Saliva is an extracellular fluid produced and secreted by salivary glands in the mouth. In humans, saliva is composed of 98% water and 2% electrolytes, mucus, WBCs, epithelial cells, enzymes such as amylase and lipase. Saliva contributes to the digestion of food and maintenance of oral hygiene. It coats the oral mucosa mechanically protecting it from trauma during eating, swallowing and speaking. The production of saliva is stimulated both by the sympathetic and the parasympathetic nervous system. The saliva stimulated by sympathetic innervation is thicker and facilitate respiration whereas that stimulated by parasympathetic is more fluid-like and facilitate digestion.
Does saliva really spread infections?
Saliva contains micro-organisms like bacteria and viruses derived mainly from exfoliation from oral surface, especially from the dorsum of tongue and buccal mucosa. Bacteria are identified by the morphological and biochemical tests. Viruses habitually colonize the human mouth. Kissing may spread viral agents from person to person if the recipient is susceptible. It may be difficult to differentiate saliva transmission from that by body fluids introduced into mouth, respiratory droplets, aerosols. Infections like mononucleosis, cytomegaloviruses, rhinovirus, Hepatitis B and C, Herpes virus, COVID -19, etc. can all be spread by saliva. COVID-19 is primarily considered as a respiratory illness that affects lungs, upper airways and nasal cavity. But COVID-19 also actively infects cells that lines the mouth and oral ulcers.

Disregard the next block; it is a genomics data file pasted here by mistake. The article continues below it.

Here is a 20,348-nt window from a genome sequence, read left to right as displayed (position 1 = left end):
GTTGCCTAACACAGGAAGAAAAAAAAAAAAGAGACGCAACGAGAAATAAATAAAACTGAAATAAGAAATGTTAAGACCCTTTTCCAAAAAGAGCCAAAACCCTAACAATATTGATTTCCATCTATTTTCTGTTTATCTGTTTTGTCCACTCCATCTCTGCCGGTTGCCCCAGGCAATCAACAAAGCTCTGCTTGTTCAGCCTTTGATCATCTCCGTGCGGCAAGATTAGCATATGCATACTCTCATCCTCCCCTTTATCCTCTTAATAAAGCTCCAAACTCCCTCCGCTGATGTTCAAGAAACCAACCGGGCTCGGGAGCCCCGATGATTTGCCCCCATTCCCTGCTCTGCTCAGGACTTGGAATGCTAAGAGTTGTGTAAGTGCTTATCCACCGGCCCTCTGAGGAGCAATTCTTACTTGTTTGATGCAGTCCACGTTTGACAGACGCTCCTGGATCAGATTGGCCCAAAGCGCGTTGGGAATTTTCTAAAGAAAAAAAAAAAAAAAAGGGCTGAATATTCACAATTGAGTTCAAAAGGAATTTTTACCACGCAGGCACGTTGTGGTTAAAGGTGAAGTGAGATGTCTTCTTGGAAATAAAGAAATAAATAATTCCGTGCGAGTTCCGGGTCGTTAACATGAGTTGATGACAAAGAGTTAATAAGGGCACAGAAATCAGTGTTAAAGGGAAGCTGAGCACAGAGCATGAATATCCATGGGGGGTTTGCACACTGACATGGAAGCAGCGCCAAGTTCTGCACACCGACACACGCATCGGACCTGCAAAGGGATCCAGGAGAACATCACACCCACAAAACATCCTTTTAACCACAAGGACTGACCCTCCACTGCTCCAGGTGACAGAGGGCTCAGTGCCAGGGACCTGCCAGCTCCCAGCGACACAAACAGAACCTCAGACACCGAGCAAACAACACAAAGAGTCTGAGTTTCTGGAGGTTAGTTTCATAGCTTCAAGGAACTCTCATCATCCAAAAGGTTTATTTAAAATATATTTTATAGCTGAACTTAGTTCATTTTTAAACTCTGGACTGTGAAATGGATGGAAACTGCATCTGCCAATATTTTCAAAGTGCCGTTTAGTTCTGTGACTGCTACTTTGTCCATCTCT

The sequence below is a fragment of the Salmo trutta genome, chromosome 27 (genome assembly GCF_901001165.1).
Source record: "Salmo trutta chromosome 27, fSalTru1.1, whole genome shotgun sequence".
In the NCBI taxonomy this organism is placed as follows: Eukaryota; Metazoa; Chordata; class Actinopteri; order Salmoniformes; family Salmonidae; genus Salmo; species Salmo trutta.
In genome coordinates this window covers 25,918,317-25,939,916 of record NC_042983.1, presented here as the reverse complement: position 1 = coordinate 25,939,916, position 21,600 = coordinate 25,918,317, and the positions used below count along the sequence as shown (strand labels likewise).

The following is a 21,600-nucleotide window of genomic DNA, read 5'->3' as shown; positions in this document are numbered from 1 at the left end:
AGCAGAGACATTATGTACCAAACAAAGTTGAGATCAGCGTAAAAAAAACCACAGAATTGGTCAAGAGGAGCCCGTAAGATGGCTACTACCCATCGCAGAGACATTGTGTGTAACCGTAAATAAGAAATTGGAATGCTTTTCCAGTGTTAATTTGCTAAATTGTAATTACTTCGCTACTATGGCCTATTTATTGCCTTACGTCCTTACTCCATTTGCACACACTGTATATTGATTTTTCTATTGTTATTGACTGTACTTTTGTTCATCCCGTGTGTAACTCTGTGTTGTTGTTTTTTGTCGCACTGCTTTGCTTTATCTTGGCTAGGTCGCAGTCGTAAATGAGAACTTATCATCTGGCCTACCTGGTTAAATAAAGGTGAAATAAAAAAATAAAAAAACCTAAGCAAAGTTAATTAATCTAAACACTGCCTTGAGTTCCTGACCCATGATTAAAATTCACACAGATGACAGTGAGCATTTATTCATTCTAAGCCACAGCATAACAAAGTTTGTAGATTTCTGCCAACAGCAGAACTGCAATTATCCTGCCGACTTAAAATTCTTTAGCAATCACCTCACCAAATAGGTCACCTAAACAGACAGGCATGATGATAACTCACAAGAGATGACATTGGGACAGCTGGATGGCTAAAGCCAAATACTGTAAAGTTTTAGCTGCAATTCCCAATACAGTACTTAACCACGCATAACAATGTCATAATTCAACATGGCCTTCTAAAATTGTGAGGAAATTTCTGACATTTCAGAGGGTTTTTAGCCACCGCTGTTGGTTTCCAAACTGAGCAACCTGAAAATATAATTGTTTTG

How does saliva play a role in transmitting SARS-COV-2?
To answer this, a sample of oral tissues from healthy people were searched for cells that expresses the ACE-2 receptor protein and TMPRSS2 enzyme protein, both of which SARS-COV-2 depends upon to enter and infect the human cells. They found that the proteins may be expressed individually in primary cells of all the types of salivary gland and in the tissues lining the oral cavity. In people with mild or asymptomatic COVID -19, oral cells that shed into saliva bathing in the mouth were found to contain RNA for SARS-COV-2, as well as its proteins that it uses to infect human cells.
Conclusion: Overall, the findings suggest that the saliva plays an important role in spreading infections. The virus or bacterial-laden saliva, when inhaled, may spread virus into throat, lungs or digestive system and may cause serious health problems. So “PREVENTION IS ALWAYS BETTER THAN CURE”.
She currently works in a private clinic. She conducts webinars on Recent topics of Dentistry. She also writes articles.